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What is Denial-of-Service (DoS)? #INFOSECK2K101

The risk of attack through malicious bot action is rising - ransom-motivated DDoS attacks increased by 175% between Q3 2021 and Q4 2021. But by understanding the differences between legitimate and malicious web traffic and adopting smart cyber solutions, we can better mitigate against the risk of a DDoS or DoS attack.

What is a DoS or DDoS attack? What does it involve?

A Denial-of-Service (DoS) or Distributed Denial-of-Service attack is a malicious, targeted attack that aims to flood a network with illegitimate service requests and traffic to trigger a system crash, rendering it inaccessible for users. By disrupting business operations, the attack prevents users from performing routine tasks or accessing resources that are operated by the compromised computer or network.

Many DoS attacks can also develop into ransomware attacks, putting a halt to critical business operations, resulting in a loss of critical time and money and causing reputational damage.

Unlike other attack vectors, DoS isn’t reliant on criminal activity and can also occur naturally through what we would consider perfectly normal user interactions on the web. When we shop online, clicks are passed through our internet service provider, to external e-commerce applications and back to our site infrastructure. Servers work tirelessly to handle and execute each request, but if there’s too much going on, the system can become overloaded, resulting in a denial of access to the service.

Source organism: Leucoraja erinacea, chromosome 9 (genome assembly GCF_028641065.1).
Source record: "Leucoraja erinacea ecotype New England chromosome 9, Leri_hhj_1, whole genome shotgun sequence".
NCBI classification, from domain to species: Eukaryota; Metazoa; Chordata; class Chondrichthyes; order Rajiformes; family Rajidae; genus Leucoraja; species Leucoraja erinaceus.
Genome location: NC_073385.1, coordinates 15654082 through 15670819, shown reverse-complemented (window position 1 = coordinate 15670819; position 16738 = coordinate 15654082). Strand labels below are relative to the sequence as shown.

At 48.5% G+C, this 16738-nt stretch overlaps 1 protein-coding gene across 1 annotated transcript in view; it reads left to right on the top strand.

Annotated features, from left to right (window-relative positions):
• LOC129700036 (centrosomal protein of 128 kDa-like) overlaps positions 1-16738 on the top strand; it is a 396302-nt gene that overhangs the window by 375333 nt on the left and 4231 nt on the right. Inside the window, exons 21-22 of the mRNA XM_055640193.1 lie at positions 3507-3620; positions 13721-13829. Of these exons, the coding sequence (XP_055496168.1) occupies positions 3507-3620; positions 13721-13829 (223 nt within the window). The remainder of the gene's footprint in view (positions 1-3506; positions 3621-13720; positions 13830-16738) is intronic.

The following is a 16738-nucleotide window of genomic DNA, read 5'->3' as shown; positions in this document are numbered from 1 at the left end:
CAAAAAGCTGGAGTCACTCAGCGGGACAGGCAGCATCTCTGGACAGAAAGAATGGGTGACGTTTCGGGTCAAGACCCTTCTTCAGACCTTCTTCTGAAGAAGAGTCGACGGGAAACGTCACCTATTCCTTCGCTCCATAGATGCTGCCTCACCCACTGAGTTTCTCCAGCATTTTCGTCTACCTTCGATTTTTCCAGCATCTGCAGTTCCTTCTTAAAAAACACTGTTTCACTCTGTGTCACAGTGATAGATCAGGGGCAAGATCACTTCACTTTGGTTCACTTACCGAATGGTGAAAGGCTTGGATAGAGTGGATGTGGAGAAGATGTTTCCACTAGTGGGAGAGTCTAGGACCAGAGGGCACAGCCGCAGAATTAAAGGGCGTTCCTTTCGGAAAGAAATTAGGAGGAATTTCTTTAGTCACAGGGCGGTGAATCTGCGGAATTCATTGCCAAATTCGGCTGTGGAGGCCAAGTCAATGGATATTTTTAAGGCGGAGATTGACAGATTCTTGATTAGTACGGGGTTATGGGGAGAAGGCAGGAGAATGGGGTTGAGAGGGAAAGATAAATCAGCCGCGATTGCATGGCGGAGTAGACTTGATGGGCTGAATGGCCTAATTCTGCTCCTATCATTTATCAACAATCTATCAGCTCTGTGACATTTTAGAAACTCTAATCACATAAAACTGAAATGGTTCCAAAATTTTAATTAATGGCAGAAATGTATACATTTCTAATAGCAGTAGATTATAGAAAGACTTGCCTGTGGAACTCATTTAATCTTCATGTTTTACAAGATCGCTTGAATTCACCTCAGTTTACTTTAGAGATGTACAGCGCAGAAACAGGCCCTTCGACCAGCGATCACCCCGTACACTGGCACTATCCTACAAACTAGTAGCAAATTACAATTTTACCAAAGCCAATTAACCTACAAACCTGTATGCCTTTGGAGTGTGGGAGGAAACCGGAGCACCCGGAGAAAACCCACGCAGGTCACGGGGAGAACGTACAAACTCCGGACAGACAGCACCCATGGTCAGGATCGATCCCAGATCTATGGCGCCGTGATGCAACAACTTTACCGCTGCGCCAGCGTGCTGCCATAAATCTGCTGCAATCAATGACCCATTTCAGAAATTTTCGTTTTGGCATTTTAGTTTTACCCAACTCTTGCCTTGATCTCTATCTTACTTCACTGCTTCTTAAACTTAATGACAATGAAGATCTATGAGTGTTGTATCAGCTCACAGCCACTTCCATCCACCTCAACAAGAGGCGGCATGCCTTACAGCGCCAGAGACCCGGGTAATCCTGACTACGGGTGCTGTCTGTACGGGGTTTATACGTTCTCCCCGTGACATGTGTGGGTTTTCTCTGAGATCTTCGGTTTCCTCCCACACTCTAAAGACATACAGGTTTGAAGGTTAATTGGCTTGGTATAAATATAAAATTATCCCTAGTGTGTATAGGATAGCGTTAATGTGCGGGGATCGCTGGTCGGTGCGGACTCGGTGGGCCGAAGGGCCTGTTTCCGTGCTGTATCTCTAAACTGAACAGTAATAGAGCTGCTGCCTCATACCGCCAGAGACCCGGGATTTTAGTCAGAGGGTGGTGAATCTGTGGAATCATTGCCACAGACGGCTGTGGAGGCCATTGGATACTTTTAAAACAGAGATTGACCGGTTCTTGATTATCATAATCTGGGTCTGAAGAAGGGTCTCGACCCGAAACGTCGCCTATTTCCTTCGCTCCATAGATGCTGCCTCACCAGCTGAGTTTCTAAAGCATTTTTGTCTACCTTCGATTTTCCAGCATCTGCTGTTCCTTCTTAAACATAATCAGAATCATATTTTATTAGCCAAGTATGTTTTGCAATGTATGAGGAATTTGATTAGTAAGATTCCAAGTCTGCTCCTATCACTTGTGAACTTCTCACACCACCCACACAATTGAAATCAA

DoS and DDoS - What’s the difference?

With different points of origin, these system infiltrations represent themselves in one of two forms:

  • Denial-of-Service (DoS) uses a script or tool to overload targets from a single machine. It is easier to detect the origin of a DoS and sever the connection, as it comes from a singular location. Thanks to advanced technologies in the modern cyber landscape, DoS can easily be deterred.
  • Distributed-Denial-of-Service (DDoS) attacks deploy several infected remote machines (bots) to generate a small number of requests, which when added together, overload the target. With increased speed making detection difficult, the attacks can result in significant damage when a large amount of traffic is sent from various locations simultaneously, making it a more sophisticated method of DoS attack.

Overload-based DoS attacks can target different types of resources, with the majority falling into one of two categories: network layer or application layer. Network layer DoS attacks attempt to overwhelm the target by exhausting all available bandwidth. Whereas, application layer DoS attacks target the service application that users are aiming to access to deplete all resources and stop it from running completely.

The two main types of DoS attacks against web resources - network layer or application layer - have different aims: to crash and to flood.

  • Buffer overflow is the most common form of DoS attack and occurs when the attacker drives more traffic to a network address than it can handle. A buffer represents the area of physical memory storage that is temporarily used to store data whilst it is being moved. An overflow occurs when the program seeking to write the data to the buffer overwrites neighbouring memory locations. By permeating all available bandwidth, such as CPU, disk space and internal memory, the attack causes slow performance and system crashes.